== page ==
So you want to start a remodel project on your property, perhaps a small addition, second story, interior remodel, or detached studio space. There is something in the back of your head that tells you this might not be an easy task to accomplish — you would be right about that. This is especially true if your property is a designated landmark or on a planning watch list of properties of interest. Most jurisdictions have codes or policies that set forth requirements for when historic properties are under consideration for an improvement project. Most require the application of the U.S. Department of the Interior (DOI) Standards for the treatment of historic properties. These standards are required if state or federal grants are involved. Typically these standards do not apply to interior spaces, but I advise you to use them for every aspect of your project. The standards are simply organized into groups by “Recommended” and “Not Recommended.” For more detail, download and read the documents at nps.gov/tps/standards.htm.
In my work as the county architect and specifically at the Santa Barbara Courthouse, these standards are applied to every facility-related project on the property. In recent activities, the Courthouse Legacy Foundation funded the complete conservation of the Mural Room, located on the second floor of the courthouse. This effort took the better part of 12 weeks at a cost of just over $650,000, 90 percent of which was from private sources. My role in that project was to ensure that the DOI Standards were applied to every aspect of the work.
The Standards are grouped into four broad categories: preservation, restoration, rehabilitation, and reconstruction. Each of these treatment courses has its own standards. The preservation of a historic element is the highest and preferred course of action, and reconstruction the least preferred. An example of reconstruction is the El Presidio de Santa Bárbara State Historic Park, which largely falls within this category.
The work in the Courthouse Mural Room involved two of the categories: preservation and rehabilitation. Preservation prescribes the return of damaged elements using materials of the same quality and attributes as the originals. Rehabilitation allows some deviation to accommodate elements that were not original but that nonetheless add to the quality of the finished work — the lighting in the room falls under this category. While there was lighting in the Mural Room, that light did not provide enough illumination to appreciate the color and texture of the 4,200 square feet of the canvas painted mural surrounding the room.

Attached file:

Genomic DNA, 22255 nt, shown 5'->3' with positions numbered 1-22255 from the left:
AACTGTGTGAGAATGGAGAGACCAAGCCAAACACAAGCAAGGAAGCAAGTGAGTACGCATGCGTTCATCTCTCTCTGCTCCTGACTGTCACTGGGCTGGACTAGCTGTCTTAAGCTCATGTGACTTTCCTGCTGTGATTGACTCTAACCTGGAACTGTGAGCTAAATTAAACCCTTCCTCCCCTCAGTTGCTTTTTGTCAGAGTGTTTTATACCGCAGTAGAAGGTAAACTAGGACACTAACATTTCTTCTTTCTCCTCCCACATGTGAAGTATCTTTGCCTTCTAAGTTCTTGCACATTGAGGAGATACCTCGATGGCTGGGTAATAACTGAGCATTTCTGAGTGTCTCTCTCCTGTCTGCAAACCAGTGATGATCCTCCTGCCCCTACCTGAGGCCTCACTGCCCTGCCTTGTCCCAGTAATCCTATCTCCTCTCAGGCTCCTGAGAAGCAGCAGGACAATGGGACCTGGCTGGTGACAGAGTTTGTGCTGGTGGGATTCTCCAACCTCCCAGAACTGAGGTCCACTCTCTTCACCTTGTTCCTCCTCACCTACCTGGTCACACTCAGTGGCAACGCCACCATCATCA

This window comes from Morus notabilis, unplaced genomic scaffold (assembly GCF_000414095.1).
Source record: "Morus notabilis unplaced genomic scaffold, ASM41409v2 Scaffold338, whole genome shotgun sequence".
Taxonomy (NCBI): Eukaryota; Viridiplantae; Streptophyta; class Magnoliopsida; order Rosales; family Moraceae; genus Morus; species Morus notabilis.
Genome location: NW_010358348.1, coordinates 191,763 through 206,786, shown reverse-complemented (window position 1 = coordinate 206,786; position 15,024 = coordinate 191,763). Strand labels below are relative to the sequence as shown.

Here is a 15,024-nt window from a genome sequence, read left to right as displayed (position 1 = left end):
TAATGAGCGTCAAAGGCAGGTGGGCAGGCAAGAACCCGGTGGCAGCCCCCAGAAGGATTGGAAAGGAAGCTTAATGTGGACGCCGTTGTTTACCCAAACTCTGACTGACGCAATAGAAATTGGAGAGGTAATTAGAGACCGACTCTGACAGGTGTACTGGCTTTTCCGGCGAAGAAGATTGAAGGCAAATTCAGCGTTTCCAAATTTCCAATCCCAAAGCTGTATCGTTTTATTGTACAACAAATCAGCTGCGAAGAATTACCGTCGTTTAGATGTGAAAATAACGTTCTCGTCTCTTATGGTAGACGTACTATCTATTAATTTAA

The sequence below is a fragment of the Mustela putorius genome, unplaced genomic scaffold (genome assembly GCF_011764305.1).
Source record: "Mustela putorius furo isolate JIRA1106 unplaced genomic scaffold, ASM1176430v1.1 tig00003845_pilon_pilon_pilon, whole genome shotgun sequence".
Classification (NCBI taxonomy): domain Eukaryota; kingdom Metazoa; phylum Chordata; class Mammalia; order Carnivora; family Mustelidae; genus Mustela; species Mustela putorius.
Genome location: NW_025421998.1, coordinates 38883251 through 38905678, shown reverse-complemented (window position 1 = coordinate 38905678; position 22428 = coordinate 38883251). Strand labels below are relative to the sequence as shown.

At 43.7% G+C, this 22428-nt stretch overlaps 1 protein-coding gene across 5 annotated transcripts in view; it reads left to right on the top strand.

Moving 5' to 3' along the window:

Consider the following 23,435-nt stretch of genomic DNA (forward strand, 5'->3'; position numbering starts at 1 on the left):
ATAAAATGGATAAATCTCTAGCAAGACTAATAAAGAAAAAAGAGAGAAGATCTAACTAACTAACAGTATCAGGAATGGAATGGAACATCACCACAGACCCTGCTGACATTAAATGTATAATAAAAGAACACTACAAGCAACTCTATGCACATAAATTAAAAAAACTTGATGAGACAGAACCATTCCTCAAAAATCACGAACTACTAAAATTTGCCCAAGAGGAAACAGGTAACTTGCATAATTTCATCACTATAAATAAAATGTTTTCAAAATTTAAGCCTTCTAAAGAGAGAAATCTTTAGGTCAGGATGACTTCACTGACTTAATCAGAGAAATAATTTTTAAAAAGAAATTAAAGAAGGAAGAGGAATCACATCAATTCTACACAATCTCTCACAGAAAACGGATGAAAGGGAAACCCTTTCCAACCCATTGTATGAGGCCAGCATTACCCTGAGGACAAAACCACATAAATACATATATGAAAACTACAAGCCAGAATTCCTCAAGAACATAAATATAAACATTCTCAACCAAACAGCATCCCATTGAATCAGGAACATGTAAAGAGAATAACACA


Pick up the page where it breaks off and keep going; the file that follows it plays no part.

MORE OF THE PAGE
The process of applying the DOI Standards to a residential project is similar to my example at the courthouse. A number of years ago, a couple wanted some advice on what color they should paint a house they owned on Bath Street. They wanted to get as close to the original color as possible. So I described a method to determine the color — it is quite simple, actually. Find a section of the exterior wall that you know to be original to the building. With a light-grain piece of sandpaper, softly work through the paint layers until you reach native subsurface material. As you move through each layer, document its color. The color closest to the native material is most likely the original color. There are rare occasions where the paint is removed from a building before a new color is applied.
So, if you apply to DOI Standards to your project and use a qualified architectural historian or preservation architect, you are sure to make friends at the Building Department.
Robert Ooley, FAIA, is the county architect. He can be reached at email@example.com. Architecturally Speaking is written by members of the American Institute of Architects’ Santa Barbara chapter.